A piranha or piraña is a member of a family of omnivorous freshwater fish which live in South American rivers. In Venezuelan rivers, they are called caribes. They are known for their sharp teeth and a voracious appetite for meat.
Piranhas belong to the subfamily Serrasalminae, which also includes closely related herbivorous fish such as pacus. Traditionally, only the four genera Pristobrycon, Pygocentrus, Pygopristis and Serrasalmus are considered to be true piranhas, due to their specialized teeth. However, a recent analysis showed that, if the piranha group is to be monophyletic, it should be restricted to Serrasalmus, Pygocentrus and part of Pristobrycon, or expanded to include these taxa plus Pygopristis, Catoprion, and Pristobrycon striolatus. Pygopristis was found to be more closely related to Catopricornis than the other three piranha genera.
The total number of piranha species is unknown and new species continue to be described. In 1988, it was stated that fewer than a half of the approximately 60 nominal species of piranhas at the time were valid. More recently (in 2003), one author recognized a total of 38 or 39 species, although the validity of some taxa remains questionable.
Piranhas are found in the Amazon basin, in the Orinoco, in rivers of the Guyanas, in the Paraguay-Paraná, and the São Francisco River systems. Some species of piranha have broad geographic ranges, occurring in more than one of the major basins mentioned above, whereas others appear to have more limited distributions.
Aquarium piranhas have been introduced into parts of the United States with specimens occasionally found in the Potomac River and even as far north as Lake Winnebago in Wisconsin, although they typically do not survive cold winters. Piranhas have also been discovered in the Kaptai Lake in south-east Bangladesh. More recently a dead Piranha was discovered in a river in Devon, England. Research is being carried out to establish how piranha have moved to such distant corners of the world from their original habitat. It is anticipated that rogue exotic fish traders have released them in the lake to avoid being caught by anti-poaching forces.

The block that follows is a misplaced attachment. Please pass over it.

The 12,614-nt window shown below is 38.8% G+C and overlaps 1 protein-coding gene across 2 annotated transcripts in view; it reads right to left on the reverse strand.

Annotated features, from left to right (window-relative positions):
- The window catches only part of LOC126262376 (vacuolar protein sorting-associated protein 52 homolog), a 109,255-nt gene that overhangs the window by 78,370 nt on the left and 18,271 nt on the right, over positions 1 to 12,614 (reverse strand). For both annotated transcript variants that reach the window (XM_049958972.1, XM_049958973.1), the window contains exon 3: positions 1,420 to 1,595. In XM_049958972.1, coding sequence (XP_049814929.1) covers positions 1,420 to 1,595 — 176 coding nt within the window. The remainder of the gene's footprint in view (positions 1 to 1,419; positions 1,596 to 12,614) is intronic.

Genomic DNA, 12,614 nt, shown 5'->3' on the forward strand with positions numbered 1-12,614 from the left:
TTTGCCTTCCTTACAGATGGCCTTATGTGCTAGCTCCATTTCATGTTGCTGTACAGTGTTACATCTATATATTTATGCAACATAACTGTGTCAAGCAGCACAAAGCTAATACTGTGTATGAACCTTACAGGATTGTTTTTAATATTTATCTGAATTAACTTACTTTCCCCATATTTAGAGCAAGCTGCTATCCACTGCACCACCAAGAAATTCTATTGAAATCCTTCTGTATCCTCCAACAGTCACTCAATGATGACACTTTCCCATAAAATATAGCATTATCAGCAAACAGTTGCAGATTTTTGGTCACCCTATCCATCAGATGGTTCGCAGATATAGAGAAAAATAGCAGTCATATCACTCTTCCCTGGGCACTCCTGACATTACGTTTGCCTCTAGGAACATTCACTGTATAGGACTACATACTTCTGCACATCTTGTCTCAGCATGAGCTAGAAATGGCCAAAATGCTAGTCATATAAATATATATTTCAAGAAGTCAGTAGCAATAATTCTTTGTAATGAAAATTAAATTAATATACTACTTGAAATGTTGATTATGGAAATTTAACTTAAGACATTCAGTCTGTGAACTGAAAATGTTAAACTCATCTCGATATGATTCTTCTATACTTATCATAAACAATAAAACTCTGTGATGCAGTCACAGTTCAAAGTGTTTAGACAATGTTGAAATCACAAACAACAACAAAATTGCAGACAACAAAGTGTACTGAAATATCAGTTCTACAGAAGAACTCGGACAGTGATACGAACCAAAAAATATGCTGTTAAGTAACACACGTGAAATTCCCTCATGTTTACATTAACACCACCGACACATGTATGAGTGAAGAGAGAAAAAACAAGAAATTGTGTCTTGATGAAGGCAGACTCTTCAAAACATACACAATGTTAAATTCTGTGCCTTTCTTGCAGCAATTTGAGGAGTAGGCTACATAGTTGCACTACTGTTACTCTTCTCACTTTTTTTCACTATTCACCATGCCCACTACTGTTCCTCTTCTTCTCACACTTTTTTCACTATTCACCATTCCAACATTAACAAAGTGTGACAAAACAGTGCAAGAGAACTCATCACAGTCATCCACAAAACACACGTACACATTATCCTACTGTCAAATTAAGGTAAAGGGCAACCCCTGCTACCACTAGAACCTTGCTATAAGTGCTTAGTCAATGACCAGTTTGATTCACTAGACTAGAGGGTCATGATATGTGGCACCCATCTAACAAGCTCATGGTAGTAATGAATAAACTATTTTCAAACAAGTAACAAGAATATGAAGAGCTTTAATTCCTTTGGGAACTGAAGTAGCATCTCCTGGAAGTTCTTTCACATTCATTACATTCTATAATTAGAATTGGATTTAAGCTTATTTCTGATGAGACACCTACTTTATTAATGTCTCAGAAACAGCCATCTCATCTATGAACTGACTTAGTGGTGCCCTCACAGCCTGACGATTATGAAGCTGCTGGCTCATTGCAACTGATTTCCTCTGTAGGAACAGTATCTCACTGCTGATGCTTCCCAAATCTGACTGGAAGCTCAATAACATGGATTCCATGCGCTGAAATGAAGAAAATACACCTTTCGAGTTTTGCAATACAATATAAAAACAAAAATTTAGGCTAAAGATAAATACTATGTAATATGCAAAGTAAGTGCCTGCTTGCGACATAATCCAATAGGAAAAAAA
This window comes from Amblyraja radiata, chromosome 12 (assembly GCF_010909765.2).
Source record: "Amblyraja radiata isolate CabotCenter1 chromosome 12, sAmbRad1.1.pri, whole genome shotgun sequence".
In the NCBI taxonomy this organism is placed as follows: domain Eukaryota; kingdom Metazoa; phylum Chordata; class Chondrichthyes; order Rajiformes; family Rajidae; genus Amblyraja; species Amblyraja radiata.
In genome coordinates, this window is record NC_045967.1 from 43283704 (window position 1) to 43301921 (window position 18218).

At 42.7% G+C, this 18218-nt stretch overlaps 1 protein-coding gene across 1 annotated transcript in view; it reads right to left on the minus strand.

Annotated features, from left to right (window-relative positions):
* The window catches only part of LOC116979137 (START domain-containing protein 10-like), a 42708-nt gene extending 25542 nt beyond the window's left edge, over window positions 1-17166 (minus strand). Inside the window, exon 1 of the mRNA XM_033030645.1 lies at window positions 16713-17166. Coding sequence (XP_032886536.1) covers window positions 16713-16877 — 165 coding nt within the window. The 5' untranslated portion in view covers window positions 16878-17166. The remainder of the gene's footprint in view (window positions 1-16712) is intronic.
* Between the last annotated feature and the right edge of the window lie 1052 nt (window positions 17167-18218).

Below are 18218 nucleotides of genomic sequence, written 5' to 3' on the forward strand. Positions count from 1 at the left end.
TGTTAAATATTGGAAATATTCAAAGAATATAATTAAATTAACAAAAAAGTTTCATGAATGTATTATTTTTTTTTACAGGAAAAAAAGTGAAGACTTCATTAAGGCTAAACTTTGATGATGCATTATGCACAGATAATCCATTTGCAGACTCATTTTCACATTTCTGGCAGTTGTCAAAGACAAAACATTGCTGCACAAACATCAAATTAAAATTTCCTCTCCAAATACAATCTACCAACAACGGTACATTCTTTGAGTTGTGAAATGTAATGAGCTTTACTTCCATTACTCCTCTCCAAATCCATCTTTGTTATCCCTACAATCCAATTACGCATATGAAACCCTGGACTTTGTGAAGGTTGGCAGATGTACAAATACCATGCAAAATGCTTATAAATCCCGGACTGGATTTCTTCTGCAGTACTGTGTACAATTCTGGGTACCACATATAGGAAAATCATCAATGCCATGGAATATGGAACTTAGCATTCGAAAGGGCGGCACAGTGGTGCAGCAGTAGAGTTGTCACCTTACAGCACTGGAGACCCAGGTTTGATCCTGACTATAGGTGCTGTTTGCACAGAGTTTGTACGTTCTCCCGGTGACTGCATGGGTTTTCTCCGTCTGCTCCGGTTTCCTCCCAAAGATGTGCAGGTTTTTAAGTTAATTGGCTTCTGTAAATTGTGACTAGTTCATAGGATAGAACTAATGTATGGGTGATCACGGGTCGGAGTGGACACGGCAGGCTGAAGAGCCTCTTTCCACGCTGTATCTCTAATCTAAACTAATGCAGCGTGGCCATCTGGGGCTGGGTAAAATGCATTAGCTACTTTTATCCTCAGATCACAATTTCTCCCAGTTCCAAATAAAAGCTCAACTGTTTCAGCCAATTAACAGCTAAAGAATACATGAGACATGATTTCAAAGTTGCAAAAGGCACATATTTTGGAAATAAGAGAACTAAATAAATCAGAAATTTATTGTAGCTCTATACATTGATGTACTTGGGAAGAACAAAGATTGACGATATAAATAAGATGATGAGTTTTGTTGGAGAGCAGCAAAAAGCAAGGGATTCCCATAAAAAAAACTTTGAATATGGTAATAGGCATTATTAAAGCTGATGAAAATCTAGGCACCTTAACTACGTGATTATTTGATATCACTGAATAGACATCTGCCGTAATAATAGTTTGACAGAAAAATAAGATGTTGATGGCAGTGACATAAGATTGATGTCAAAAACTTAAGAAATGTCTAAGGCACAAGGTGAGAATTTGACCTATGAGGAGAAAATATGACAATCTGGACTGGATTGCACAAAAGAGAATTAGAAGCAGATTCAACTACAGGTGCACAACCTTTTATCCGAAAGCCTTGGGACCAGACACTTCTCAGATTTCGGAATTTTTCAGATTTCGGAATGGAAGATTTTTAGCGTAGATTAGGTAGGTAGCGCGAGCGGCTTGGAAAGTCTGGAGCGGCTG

Piranhas are normally about 15 to 25 cm long (6 to 10 inches), although some specimens have been reported to be up to 43 cm (18.0 inches) in length. Serrasalmus, Pristobrycon, Pygocentrus and Pygopristis are most easily recognized by their unique dentition. All piranhas have a single row of sharp teeth in both jaws; the teeth are tightly packed and interlocking (via small cusps) and used for rapid puncture and shearing. Individual teeth are typically broadly triangular, pointed and blade-like (flat in profile). There is minor variation in the number of cusps; in most species, the teeth are tricuspid with a larger middle cusp which makes the individual teeth appear markedly triangular. The exception is Pygopristis, which has pentacuspid teeth and a middle cusp usually only slightly larger than the other cusps. In the scale-eating Catoprion, the shape of their teeth is markedly different and the premaxillary teeth are in two rows, as in most other serrasalmines.